So why is that so often they are left neglected? Why aren’t channel chiefs prioritizing support to channel partners? Why aren’t they paying more attention to developing better partner enablement tools, such as optimized training programs to better meet their needs or start even earlier with a comprehensive, dedicated partner onboarding process?
Partner engagement is key to your channel success and the best recipe for ongoing engagement is ongoing attention and support from the vendor.
So, are your channel partners being neglected? And what can you do to:
- allocate more time and resources to support them?
- alter your partner strategy to allow for better integration of channel partners?
- and generally, pay them the attention they need and deserve?
Just remember:Don’t neglect your channel partners’ needs, and they won’t neglect yours.
This Episode's Guest
Our guest today, Heather K. Margolis, has been in the channel space for over 20 years. Throughout this time, she has gone on to achieve a number of impressive feats such as embarking on not one but two entrepreneurial ventures.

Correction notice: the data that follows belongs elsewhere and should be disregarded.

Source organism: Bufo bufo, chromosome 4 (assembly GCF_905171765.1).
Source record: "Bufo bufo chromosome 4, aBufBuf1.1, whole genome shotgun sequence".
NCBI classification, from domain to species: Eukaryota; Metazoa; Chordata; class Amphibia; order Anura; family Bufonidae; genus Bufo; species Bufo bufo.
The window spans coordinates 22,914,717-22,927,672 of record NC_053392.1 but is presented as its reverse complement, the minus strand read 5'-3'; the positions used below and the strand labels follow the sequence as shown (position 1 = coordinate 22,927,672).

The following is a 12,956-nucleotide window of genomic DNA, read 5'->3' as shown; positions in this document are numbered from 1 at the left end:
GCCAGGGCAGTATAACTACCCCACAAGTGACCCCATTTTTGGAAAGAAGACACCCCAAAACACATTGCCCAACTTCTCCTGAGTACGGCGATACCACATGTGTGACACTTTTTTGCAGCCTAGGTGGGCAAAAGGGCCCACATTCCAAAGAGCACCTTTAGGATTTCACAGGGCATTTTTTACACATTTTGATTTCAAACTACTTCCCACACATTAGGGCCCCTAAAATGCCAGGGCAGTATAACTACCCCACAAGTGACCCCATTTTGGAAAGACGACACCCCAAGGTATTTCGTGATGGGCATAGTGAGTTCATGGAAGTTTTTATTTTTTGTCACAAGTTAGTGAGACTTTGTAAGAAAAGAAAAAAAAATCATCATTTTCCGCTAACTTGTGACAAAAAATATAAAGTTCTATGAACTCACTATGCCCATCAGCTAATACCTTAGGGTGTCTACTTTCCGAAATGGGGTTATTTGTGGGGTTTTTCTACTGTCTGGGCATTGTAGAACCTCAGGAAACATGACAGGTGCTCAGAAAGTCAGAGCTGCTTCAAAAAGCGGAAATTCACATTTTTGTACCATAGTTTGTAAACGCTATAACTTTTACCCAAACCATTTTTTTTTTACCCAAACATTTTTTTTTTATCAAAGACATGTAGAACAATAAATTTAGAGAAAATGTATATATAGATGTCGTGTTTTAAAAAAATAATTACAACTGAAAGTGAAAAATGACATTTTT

- She has led channel programs for companies like EMC, EqualLogic, and Dell. She helps channel organizations build smarter channel programs, manage channel relationships to find added value, and engage their communities through social and traditional media.
- She has been described as, “one of the most savvy channel marketing experts in the industry.”
- Starting from positions such as Channel Marketing Executive and Director of Marketing and Alliances and later, going on to be the founder and chairperson at Channel Maven Consulting and founder and CEO at Spark Your Channel (both now acquired by 360insights), she has carved quite the name for herself in the channel world.
- She puts the maven in the appropriately named Channel Maven Consulting – a consulting firm that provides strategic channel and marketing consulting to IT channel organizations of all sizes.
- And of course, she puts the spark in Spark Your Channel, an innovative demand-gen company that provides partners and sales people with automated customizable content, analytics, and modern prospecting best practices.